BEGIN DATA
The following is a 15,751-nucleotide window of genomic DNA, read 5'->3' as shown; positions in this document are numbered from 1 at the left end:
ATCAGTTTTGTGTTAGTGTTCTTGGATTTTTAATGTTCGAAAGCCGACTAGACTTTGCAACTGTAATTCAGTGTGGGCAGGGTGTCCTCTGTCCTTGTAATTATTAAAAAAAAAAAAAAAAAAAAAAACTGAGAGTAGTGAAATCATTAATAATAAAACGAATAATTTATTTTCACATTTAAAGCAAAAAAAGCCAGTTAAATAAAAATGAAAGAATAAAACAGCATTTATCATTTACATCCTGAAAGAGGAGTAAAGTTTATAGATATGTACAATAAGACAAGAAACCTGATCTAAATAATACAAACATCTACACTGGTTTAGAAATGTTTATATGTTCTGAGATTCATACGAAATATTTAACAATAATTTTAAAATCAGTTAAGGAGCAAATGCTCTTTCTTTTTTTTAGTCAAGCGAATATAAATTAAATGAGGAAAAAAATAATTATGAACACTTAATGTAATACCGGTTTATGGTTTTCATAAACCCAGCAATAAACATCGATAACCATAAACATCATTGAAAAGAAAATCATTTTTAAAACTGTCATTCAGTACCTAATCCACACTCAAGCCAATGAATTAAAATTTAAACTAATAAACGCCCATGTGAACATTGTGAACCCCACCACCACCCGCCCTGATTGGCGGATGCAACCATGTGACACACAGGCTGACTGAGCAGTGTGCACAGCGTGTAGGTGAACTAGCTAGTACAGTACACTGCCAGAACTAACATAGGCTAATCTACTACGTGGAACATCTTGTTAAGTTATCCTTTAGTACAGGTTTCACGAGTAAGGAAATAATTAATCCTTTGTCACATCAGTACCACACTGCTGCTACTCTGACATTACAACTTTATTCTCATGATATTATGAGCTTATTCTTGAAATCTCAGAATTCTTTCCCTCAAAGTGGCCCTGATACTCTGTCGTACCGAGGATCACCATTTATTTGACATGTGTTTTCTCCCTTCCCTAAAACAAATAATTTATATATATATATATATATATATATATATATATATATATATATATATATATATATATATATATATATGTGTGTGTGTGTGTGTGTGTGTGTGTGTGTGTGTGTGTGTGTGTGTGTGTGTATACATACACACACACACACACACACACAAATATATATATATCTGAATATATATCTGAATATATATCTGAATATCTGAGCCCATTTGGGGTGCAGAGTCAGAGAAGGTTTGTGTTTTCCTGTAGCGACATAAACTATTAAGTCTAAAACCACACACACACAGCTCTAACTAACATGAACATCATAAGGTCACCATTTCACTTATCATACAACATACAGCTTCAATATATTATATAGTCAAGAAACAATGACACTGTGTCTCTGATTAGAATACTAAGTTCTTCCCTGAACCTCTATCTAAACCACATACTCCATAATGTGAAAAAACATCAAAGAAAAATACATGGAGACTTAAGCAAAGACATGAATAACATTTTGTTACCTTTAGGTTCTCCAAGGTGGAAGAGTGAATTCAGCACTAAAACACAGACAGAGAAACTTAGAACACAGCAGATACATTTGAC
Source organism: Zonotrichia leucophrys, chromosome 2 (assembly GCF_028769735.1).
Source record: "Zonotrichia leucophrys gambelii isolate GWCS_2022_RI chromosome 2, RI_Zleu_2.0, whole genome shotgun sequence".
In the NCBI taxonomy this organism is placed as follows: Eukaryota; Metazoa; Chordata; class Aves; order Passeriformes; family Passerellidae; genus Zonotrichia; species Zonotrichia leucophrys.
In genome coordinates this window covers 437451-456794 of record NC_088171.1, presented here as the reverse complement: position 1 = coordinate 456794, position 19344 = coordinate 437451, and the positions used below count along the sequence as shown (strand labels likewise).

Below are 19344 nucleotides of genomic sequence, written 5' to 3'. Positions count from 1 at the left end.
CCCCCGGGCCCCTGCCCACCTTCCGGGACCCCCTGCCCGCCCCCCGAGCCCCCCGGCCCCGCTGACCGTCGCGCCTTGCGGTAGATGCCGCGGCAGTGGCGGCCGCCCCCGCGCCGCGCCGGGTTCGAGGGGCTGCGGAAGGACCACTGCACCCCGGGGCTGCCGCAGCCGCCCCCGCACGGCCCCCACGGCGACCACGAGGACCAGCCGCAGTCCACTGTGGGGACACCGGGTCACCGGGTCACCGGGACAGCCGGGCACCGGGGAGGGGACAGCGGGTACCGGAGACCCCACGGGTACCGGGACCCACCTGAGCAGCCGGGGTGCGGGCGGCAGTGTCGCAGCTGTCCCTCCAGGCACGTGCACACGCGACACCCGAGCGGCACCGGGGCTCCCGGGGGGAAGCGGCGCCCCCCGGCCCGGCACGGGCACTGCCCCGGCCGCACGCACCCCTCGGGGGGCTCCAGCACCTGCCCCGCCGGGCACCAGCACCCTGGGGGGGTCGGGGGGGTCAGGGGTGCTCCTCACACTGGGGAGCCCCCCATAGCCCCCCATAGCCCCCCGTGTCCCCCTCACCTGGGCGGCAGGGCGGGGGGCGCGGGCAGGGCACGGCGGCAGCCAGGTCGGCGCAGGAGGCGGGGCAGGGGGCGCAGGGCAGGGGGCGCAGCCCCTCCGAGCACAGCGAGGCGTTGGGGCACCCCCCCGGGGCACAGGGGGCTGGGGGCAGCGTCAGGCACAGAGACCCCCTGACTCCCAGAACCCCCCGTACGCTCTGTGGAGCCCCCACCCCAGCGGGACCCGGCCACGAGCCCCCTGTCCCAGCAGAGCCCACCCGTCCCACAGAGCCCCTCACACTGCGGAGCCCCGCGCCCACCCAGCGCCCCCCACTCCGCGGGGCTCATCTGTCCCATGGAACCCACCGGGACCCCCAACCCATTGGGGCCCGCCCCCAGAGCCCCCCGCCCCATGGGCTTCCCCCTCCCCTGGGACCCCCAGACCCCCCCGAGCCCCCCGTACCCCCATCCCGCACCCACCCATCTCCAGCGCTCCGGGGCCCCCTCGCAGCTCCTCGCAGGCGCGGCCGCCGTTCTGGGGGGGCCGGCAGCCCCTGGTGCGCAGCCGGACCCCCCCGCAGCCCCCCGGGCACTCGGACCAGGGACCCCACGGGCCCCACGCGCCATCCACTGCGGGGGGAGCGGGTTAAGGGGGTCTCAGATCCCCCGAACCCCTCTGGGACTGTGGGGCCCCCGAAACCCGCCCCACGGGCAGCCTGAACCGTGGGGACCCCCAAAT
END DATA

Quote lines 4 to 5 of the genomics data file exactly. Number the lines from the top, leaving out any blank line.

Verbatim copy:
Source record: "Zonotrichia leucophrys gambelii isolate GWCS_2022_RI chromosome 2, RI_Zleu_2.0, whole genome shotgun sequence".
In the NCBI taxonomy this organism is placed as follows: Eukaryota; Metazoa; Chordata; class Aves; order Passeriformes; family Passerellidae; genus Zonotrichia; species Zonotrichia leucophrys.